Presidential candidates may be psychopaths – but that could be a good thing
A new study of psychopathic traits by Oxford University psychologist discovers that Donald Trump ranks above Adolf Hitler and only just below Idi Amin, Saddam Hussein and Henry VIII. Hillary Clinton ranks between Napoleon and Nero.
The current race to the White House has not been short of people questioning the candidates' states of mind. But what happens if you take a more scientific approach?
Oxford University's Dr Kevin Dutton has been exploring the psychopathic traits of the US presidential hopefuls and historical figures using a standard psychometric tool – the Psychopathic Personality Inventory – Revised (PPI-R).
Dr Dutton has spent much of his career looking at psychopaths and researching psychopathic traits, identifying those which can be of benefit and those which can lead to incarceration. He contends that being a psychopath is not an all-or-nothing affair. Instead, psychopathy is on a spectrum along which each of us has our place. There are several professions which seem to attract more than their fair share of those high on the psychopathic scale, among them business, surgery, the law, military and… politics.
Over the past few years, Dr Dutton has contacted the official biographers of many historical leaders and asked them to fill out, on their subject's behalf, an abbreviated version of the Psychopathic Personality Inventory – Revised (PPI-R). As it unfolds, the 'league table' shows that the vast majority are high scorers – including Winston Churchill – especially on the positive aspects like social influence, fearlessness and coolness under pressure. However, analysis also reveals that leaders who possess psychopathy's negative traits – such as self-centredness, impulsivity and a lack of empathy – tend not to do so well in office.
Further to analysing political leaders, Dr Dutton recently turned his attention to the contenders for the US presidency. Working with an anonymous, highly respected and seasoned political correspondent, Dutton has analyzed the psychopathic traits of the then presidential hopefuls Donald Trump, Hillary Clinton, Ted Cruz and Bernie Sanders. Like the historical biographers, the correspondent filled out the PPI-R short version for each of the candidates.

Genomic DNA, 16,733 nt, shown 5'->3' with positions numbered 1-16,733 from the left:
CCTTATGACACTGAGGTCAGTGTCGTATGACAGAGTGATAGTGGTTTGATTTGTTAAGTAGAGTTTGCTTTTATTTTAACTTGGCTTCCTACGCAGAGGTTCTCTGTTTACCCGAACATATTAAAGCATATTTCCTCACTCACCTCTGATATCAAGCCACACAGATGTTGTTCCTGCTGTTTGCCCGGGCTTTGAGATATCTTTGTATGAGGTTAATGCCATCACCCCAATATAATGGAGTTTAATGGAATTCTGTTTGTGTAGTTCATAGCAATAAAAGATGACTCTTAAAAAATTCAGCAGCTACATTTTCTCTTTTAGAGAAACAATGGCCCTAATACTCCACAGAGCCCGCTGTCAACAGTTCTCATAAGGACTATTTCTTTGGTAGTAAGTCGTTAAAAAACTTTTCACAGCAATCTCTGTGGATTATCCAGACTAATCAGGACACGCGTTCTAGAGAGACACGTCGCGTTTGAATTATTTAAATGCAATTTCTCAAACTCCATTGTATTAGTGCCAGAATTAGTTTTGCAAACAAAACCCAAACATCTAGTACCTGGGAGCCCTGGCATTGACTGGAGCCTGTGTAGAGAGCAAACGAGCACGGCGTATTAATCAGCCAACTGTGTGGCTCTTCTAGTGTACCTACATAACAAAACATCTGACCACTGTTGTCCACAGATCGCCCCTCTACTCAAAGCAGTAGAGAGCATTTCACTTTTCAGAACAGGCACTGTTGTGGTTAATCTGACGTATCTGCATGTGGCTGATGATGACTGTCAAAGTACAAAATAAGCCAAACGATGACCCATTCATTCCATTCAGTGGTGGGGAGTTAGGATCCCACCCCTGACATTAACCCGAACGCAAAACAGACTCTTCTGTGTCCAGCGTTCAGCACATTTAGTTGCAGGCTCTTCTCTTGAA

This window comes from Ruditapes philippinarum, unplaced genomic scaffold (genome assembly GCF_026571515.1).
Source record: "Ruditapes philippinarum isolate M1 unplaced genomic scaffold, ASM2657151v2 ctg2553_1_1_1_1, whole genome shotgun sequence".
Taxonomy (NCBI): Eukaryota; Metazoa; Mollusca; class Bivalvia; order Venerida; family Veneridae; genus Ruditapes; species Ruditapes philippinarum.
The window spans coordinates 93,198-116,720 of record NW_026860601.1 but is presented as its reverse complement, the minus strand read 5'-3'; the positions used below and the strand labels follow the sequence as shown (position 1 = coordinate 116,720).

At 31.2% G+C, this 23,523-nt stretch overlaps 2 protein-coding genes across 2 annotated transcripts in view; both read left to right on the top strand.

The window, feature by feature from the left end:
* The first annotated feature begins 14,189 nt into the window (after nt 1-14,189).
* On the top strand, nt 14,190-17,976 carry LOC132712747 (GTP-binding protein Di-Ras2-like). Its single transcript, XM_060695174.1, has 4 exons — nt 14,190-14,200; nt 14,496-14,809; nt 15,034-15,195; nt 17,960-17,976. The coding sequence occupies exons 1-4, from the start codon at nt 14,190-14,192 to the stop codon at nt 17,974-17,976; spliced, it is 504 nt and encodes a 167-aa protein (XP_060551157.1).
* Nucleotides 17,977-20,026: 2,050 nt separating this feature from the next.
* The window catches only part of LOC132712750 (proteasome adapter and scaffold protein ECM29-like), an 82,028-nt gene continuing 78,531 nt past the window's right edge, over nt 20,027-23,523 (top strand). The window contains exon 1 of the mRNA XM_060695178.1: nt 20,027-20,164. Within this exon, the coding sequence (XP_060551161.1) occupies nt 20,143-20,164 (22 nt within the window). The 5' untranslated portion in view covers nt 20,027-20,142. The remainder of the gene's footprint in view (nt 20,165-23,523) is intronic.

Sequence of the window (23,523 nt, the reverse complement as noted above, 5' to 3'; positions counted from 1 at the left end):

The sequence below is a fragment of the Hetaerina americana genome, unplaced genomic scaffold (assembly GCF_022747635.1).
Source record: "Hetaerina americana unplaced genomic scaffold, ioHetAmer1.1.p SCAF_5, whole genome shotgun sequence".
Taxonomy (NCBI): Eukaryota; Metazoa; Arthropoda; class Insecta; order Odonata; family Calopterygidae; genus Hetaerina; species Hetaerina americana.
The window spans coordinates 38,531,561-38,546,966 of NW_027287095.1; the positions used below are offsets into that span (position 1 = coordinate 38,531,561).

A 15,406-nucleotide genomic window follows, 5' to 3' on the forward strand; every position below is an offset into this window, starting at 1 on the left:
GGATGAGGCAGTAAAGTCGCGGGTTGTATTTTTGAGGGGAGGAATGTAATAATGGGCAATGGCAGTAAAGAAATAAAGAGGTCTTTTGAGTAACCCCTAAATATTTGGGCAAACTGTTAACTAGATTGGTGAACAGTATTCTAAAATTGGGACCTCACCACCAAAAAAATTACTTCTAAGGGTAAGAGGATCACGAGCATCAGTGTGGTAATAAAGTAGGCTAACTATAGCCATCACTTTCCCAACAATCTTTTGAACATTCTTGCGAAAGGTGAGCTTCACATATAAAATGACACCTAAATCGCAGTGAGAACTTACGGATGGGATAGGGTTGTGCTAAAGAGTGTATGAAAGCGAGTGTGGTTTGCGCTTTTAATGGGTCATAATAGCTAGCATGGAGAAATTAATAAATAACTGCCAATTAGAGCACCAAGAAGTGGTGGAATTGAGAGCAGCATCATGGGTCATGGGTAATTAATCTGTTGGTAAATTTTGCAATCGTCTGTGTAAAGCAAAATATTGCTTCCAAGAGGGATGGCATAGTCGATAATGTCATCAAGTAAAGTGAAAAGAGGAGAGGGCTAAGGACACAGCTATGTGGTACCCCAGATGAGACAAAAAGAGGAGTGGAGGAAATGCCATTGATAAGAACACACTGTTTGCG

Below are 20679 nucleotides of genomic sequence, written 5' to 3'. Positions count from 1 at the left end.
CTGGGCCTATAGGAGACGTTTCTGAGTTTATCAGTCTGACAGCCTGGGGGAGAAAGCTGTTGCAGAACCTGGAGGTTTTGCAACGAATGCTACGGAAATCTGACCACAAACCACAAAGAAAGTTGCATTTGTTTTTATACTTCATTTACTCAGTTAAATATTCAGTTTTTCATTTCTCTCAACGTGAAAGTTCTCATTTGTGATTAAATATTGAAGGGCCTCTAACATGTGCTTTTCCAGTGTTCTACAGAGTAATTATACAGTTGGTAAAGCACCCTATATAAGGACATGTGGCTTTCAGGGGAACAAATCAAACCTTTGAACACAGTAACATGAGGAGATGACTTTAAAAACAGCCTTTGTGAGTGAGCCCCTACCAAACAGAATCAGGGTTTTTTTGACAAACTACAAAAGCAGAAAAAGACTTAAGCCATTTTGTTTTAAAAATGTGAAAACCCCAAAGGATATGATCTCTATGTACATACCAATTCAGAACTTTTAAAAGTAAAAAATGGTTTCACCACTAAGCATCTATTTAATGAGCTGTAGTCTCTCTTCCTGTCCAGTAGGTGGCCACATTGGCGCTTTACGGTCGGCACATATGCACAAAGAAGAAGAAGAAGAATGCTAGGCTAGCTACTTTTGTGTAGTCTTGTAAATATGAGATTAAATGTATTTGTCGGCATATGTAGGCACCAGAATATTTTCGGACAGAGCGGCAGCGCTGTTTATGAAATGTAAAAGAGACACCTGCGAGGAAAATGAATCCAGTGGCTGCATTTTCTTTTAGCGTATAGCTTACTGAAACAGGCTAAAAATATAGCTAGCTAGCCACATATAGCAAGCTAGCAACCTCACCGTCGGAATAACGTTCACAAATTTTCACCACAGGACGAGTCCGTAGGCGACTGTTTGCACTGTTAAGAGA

Dr Dutton explained: 'The PPI-R does not say that someone is or is not a psychopath. It scores them on eight traits that contribute to a psychopathic character. Some of those traits, such as fearlessness or stress immunity, can be positive. Others, such as blame externalisation or being unconcerned about the future, are more likely to be negative. One, cold-heartedness, can contribute to good and bad leadership.
'Both great and terrible leaders score higher than the general population for psychopathic traits, but it is the mix of those traits that determines success. For example, someone who scores highly for being influential, fearless and cold hearted could be a decisive leader who can make dispassionate decisions. If those traits are accompanied by a high score on blaming others, they might be a genocidal demagogue.'
The results clearly show Donald Trump to be higher scoring than rivals, achieving a total score on a par with Hitler and Idi Amin. Of particular interest, Trump outscored the other candidates in 'fearless dominance', the area associated with successful presidencies, and in 'self-centred impulsivity', the set of traits considered negative.
Dr Dutton said: 'It is interesting that these scores reflect both the praise and the criticism that Trump and Clinton receive. In the end, while both score relatively highly, it will be up to voters to decide whether their mix of positive and negative traits should send them to the Oval Office or the psychiatrist's office.'